decided: February 3, 1982.
THE SCHOOL DISTRICT OF THE TOWNSHIP OF MILLCREEK, APPELLANT
MILLCREEK EDUCATION ASSOCIATION AND PENNSYLVANIA LABOR RELATIONS BOARD, APPELLEES
Appeal from the Order of the Court of Common Pleas of Erie County in case of The School District of the Township of Millcreek v. Millcreek Education Association and Pennsylvania Labor Relations Board, No. 5214-A 1979.
Mark E. Mioduszewski, with him Donald E. Wright, Jr., Knox, Graham, McLaughlin, Gornall and Sennett, Inc., for appellant.
George Levin, for appellee, Millcreek Education Association.
Anthony Busillo, II, with him James L. Crawford, Anthony D. Newman, and Cheryl G. Young, for appellee, Pennsylvania Labor Relations Board.
William Fearen, with him Michael I. Levin, Cleckner and Fearen, for Amicus Curiae, The Pennsylvania School Boards Association.
Judges Mencer, Williams, Jr. and MacPhail, sitting as a panel of three. Opinion by Judge Mencer. Judge Palladino did not participate in the decision in this case.
[ 64 Pa. Commw. Page 390]
In February 1971, the Pennsylvania Labor Relations Board (PLRB) certified the Millcreek Education Association (Union) as the exclusive representative
[ 64 Pa. Commw. Page 391]
for the bargaining unit consisting of "teachers, traveling teachers, guidance counselors, librarians, traveling librarian, dental hygienist, speech therapists, and nurses" employed by the School District of Millcreek Township (School District). The Union and the School District thereafter negotiated several collective bargaining agreements without changing the description of the bargaining unit. At the time that the PLRB certified the bargaining unit, the School District employed "long term substitute teachers" to fill the positions of teachers who were on leaves of absence extending beyond 89 days.
When a dispute arose in 1976 concerning the inclusion of the long-term substitute teachers in the bargaining unit, the Union filed a petition for unit clarification with the PLRB. The PLRB found that the long-term substitutes shared a "community of interest" with the other full-time permanent employees sufficient to justify their inclusion in the same bargaining unit. On appeal by the School District, the Court of Common Pleas of Erie County affirmed the decision of the PLRB. This appeal followed:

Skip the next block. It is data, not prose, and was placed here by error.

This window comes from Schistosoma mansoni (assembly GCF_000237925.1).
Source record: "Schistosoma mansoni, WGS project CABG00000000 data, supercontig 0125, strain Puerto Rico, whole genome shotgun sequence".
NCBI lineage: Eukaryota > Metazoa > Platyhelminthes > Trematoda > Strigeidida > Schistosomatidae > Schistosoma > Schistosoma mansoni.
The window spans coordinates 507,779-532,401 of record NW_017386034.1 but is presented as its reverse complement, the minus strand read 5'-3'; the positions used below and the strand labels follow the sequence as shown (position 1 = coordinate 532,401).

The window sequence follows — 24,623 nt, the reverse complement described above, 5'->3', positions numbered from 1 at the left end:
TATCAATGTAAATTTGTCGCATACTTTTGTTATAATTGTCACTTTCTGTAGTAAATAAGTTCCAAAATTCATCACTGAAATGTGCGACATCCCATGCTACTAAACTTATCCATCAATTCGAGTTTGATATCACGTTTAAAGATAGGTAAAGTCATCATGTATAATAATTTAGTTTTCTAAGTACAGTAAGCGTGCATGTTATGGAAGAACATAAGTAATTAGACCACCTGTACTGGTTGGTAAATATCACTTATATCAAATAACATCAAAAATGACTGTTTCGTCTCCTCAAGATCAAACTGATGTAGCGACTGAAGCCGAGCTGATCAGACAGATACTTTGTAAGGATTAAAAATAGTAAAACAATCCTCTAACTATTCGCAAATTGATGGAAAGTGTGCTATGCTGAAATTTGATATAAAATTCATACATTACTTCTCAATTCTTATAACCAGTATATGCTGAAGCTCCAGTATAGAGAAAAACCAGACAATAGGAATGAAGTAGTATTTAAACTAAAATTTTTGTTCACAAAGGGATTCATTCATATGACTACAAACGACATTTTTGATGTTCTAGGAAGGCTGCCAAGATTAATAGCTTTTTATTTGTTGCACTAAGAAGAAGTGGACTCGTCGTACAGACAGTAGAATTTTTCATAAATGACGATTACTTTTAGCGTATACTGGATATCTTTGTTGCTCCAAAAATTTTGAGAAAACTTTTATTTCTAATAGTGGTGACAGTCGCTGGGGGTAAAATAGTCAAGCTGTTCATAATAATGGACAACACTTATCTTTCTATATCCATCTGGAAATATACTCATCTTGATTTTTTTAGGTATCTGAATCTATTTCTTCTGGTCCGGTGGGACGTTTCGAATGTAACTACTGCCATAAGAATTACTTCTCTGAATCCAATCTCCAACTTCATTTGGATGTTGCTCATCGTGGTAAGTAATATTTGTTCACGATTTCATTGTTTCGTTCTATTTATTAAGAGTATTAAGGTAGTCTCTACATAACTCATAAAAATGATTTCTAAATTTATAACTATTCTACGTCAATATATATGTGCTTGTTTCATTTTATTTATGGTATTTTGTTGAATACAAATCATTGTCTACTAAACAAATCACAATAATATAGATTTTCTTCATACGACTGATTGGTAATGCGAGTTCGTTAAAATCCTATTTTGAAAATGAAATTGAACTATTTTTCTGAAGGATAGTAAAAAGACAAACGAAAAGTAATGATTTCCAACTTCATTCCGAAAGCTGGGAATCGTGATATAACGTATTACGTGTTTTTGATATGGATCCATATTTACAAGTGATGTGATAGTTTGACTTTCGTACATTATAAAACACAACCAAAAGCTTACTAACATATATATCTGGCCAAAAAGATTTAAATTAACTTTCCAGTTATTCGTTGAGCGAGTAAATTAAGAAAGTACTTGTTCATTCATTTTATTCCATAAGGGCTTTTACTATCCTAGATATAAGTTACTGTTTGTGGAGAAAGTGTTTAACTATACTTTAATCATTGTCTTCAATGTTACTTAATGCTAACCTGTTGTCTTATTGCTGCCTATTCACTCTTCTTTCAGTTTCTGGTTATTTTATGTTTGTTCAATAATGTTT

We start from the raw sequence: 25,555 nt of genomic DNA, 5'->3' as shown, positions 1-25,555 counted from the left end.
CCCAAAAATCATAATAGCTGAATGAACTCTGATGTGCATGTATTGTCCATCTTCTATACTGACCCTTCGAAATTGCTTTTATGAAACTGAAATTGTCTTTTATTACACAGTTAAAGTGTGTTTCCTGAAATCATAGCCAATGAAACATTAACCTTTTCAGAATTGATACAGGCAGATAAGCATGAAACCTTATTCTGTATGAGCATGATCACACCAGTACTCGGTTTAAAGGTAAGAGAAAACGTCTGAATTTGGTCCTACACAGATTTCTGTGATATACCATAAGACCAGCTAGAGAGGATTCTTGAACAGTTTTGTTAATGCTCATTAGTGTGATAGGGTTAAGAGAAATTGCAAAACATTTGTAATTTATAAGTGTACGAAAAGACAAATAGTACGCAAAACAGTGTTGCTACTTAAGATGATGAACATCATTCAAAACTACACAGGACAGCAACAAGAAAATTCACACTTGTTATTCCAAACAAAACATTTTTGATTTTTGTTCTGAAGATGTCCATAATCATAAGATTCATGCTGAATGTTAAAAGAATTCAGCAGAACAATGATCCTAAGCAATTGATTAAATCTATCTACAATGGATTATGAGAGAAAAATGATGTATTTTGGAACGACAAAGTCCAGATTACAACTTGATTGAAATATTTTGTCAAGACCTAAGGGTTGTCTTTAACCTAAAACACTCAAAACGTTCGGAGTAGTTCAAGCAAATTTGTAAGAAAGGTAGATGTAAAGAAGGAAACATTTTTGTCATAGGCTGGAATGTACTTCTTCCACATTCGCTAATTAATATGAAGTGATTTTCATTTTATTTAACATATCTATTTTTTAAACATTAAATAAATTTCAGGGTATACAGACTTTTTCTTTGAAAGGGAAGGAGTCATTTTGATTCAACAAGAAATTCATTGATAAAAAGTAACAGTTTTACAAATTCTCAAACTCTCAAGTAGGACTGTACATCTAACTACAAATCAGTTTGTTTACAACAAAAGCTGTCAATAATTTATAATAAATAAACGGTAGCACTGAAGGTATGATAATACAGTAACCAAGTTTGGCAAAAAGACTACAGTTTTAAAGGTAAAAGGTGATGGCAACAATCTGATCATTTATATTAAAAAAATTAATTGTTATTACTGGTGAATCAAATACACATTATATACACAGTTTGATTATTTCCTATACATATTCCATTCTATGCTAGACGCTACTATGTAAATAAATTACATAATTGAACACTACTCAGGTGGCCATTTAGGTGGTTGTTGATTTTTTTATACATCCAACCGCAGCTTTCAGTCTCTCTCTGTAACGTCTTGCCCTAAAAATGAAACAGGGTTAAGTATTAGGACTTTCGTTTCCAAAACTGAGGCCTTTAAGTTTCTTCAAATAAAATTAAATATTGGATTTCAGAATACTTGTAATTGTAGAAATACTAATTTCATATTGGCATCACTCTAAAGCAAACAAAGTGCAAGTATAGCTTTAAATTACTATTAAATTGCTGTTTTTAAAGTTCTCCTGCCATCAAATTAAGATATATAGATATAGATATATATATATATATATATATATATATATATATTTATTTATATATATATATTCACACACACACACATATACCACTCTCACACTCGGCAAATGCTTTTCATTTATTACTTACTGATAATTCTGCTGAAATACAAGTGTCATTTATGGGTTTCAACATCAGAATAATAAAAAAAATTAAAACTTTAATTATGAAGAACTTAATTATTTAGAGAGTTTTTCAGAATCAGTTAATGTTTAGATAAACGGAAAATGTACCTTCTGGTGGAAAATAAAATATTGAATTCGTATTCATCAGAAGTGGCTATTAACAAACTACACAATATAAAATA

Section 604 of the Public Employe Relations Act (PERA), Act of July 23, 1970, P.L. 563, 43 P.S. § 1101.604, provides, in pertinent part, as follows:
The [PLRB] shall determine the appropriateness of a unit which shall be the public employer unit or a subdivision thereof. In determining the appropriateness of the unit, the [PLRB] shall:
(1) Take into consideration but shall not be limited to the following: (i) public employes must have an identifiable community of interest, and (ii) the effects of over-fragmentization.
In reviewing the PLRB's application of this section, the court must rely upon the expertise of the PLRB
[ 64 Pa. Commw. Page 392]
in this specialized field to weigh and determine the facts; the court must decide only whether the findings of the PLRB are supported by substantial evidence and whether the conclusions are reasonable, and not arbitrary, capricious, or illegal. Western Psychiatric Institute v. Pennsylvania Labor Relations Board, 16 Pa. Commonwealth Ct. 204, 330 A.2d 257 (1974).
In applying Section 604, the PLRB first considers whether long-term substitute teachers are part-time employees who possess a community of interest with other members of the unit, rather than casual employees who possess only a limited interest in the employment relationship. It is settled that, where a sufficiently strong community of interest exists, part-time employees may be included in the same bargaining unit with full-time employees. Albert Einstein Medical Center v. Pennsylvania Labor Relations Board, 17 Pa. Commonwealth Ct. 91, 330 A.2d 264 (1975). In order to establish this community of interest, the PLRB then requires the part-time employees to demonstrate an "expectancy of continued employment."